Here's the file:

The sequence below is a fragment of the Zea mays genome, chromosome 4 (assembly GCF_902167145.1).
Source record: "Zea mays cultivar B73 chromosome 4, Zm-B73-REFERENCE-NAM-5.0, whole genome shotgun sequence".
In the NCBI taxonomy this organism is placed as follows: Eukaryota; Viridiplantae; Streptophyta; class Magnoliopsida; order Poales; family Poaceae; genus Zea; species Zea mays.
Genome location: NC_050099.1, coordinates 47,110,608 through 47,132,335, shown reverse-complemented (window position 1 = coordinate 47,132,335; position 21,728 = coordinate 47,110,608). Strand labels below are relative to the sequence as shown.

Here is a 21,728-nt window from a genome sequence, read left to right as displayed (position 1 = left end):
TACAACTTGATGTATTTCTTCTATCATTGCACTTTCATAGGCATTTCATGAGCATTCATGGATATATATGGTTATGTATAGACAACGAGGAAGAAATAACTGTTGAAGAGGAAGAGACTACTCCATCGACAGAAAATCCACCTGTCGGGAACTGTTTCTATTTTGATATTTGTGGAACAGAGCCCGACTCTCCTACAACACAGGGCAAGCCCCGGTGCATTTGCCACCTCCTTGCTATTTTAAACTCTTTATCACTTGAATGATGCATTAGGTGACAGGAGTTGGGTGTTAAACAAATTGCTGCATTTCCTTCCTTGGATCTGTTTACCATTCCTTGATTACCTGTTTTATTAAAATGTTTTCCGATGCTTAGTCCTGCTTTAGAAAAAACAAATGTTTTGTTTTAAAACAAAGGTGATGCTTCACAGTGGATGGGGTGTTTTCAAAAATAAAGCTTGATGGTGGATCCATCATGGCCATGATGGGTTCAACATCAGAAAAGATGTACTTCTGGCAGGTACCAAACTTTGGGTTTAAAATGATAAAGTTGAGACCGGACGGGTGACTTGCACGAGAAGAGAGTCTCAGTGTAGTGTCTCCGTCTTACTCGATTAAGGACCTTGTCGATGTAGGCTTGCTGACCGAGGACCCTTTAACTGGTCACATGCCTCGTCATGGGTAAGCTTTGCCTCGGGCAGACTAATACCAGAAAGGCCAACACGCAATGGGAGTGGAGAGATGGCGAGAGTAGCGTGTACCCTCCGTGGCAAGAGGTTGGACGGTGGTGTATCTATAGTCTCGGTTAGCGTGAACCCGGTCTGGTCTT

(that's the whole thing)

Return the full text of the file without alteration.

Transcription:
The sequence below is a fragment of the Zea mays genome, chromosome 4 (assembly GCF_902167145.1).
Source record: "Zea mays cultivar B73 chromosome 4, Zm-B73-REFERENCE-NAM-5.0, whole genome shotgun sequence".
In the NCBI taxonomy this organism is placed as follows: Eukaryota; Viridiplantae; Streptophyta; class Magnoliopsida; order Poales; family Poaceae; genus Zea; species Zea mays.
Genome location: NC_050099.1, coordinates 47,110,608 through 47,132,335, shown reverse-complemented (window position 1 = coordinate 47,132,335; position 21,728 = coordinate 47,110,608). Strand labels below are relative to the sequence as shown.

Here is a 21,728-nt window from a genome sequence, read left to right as displayed (position 1 = left end):
TACAACTTGATGTATTTCTTCTATCATTGCACTTTCATAGGCATTTCATGAGCATTCATGGATATATATGGTTATGTATAGACAACGAGGAAGAAATAACTGTTGAAGAGGAAGAGACTACTCCATCGACAGAAAATCCACCTGTCGGGAACTGTTTCTATTTTGATATTTGTGGAACAGAGCCCGACTCTCCTACAACACAGGGCAAGCCCCGGTGCATTTGCCACCTCCTTGCTATTTTAAACTCTTTATCACTTGAATGATGCATTAGGTGACAGGAGTTGGGTGTTAAACAAATTGCTGCATTTCCTTCCTTGGATCTGTTTACCATTCCTTGATTACCTGTTTTATTAAAATGTTTTCCGATGCTTAGTCCTGCTTTAGAAAAAACAAATGTTTTGTTTTAAAACAAAGGTGATGCTTCACAGTGGATGGGGTGTTTTCAAAAATAAAGCTTGATGGTGGATCCATCATGGCCATGATGGGTTCAACATCAGAAAAGATGTACTTCTGGCAGGTACCAAACTTTGGGTTTAAAATGATAAAGTTGAGACCGGACGGGTGACTTGCACGAGAAGAGAGTCTCAGTGTAGTGTCTCCGTCTTACTCGATTAAGGACCTTGTCGATGTAGGCTTGCTGACCGAGGACCCTTTAACTGGTCACATGCCTCGTCATGGGTAAGCTTTGCCTCGGGCAGACTAATACCAGAAAGGCCAACACGCAATGGGAGTGGAGAGATGGCGAGAGTAGCGTGTACCCTCCGTGGCAAGAGGTTGGACGGTGGTGTATCTATAGTCTCGGTTAGCGTGAACCCGGTCTGGTCTT